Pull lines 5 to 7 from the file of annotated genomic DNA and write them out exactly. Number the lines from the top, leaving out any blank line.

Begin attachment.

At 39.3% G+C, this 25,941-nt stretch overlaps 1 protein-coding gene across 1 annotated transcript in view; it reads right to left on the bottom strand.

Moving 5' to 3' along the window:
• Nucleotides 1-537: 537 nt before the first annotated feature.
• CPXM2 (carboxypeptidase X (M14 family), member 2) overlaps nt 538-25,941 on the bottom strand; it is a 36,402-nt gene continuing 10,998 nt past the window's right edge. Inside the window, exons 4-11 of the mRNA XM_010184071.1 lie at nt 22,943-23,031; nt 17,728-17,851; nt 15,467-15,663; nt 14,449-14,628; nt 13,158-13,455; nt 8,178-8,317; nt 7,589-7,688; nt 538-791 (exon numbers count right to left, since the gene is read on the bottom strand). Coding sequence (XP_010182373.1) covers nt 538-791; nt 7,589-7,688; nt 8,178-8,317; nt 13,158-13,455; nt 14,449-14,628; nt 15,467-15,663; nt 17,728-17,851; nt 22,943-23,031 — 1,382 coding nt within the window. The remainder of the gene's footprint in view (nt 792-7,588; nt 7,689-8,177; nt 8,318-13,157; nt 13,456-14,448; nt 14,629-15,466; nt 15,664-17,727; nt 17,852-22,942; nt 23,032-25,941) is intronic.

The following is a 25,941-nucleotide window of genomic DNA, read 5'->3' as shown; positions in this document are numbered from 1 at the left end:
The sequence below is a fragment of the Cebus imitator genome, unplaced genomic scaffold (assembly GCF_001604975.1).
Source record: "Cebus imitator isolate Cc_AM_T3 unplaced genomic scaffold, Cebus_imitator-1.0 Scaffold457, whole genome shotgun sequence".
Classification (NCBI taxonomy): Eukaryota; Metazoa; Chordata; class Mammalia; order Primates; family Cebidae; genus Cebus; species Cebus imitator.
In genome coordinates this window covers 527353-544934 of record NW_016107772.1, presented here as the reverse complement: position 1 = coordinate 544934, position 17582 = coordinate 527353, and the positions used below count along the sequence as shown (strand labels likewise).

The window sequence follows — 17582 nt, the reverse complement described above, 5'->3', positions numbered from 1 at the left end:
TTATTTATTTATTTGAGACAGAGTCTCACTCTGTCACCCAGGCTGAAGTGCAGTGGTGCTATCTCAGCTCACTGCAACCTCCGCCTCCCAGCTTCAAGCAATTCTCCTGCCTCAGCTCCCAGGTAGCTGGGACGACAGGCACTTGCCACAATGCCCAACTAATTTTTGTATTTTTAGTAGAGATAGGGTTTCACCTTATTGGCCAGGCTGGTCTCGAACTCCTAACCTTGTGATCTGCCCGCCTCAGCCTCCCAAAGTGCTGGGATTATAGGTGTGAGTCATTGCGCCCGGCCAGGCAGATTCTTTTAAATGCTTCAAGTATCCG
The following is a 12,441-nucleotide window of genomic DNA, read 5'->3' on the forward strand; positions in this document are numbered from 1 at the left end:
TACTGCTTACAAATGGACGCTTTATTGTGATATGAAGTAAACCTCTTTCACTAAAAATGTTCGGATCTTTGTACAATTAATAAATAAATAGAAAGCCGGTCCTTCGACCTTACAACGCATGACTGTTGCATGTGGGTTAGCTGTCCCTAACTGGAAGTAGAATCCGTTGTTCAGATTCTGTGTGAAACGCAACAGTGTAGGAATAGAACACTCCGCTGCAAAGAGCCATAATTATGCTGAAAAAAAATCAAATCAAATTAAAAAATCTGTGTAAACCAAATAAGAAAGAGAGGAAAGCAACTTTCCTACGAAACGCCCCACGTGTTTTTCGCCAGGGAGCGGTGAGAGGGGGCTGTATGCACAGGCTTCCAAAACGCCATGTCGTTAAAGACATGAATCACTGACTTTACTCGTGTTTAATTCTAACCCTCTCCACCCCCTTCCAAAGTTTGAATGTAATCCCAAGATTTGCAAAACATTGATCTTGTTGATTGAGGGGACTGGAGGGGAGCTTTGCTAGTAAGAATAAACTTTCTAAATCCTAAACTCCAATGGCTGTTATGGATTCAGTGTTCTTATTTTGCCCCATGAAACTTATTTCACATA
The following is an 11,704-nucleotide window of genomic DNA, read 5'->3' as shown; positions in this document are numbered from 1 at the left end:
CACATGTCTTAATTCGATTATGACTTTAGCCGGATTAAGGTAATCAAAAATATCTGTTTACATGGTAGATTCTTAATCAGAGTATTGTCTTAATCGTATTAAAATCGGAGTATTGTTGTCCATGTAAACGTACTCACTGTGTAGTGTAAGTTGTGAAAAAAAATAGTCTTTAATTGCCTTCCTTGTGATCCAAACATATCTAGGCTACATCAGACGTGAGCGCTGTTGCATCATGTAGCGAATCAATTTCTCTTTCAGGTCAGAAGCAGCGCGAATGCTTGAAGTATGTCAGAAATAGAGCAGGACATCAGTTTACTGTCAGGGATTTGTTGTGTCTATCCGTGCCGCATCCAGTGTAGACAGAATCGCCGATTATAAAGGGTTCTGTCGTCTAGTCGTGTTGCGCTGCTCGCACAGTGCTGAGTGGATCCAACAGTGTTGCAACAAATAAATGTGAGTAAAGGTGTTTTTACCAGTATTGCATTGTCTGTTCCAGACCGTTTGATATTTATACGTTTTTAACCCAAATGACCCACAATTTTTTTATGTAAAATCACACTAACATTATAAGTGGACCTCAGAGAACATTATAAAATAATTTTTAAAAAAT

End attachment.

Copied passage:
The following is a 25,941-nucleotide window of genomic DNA, read 5'->3' as shown; positions in this document are numbered from 1 at the left end:
The sequence below is a fragment of the Cebus imitator genome, unplaced genomic scaffold (assembly GCF_001604975.1).
Source record: "Cebus imitator isolate Cc_AM_T3 unplaced genomic scaffold, Cebus_imitator-1.0 Scaffold457, whole genome shotgun sequence".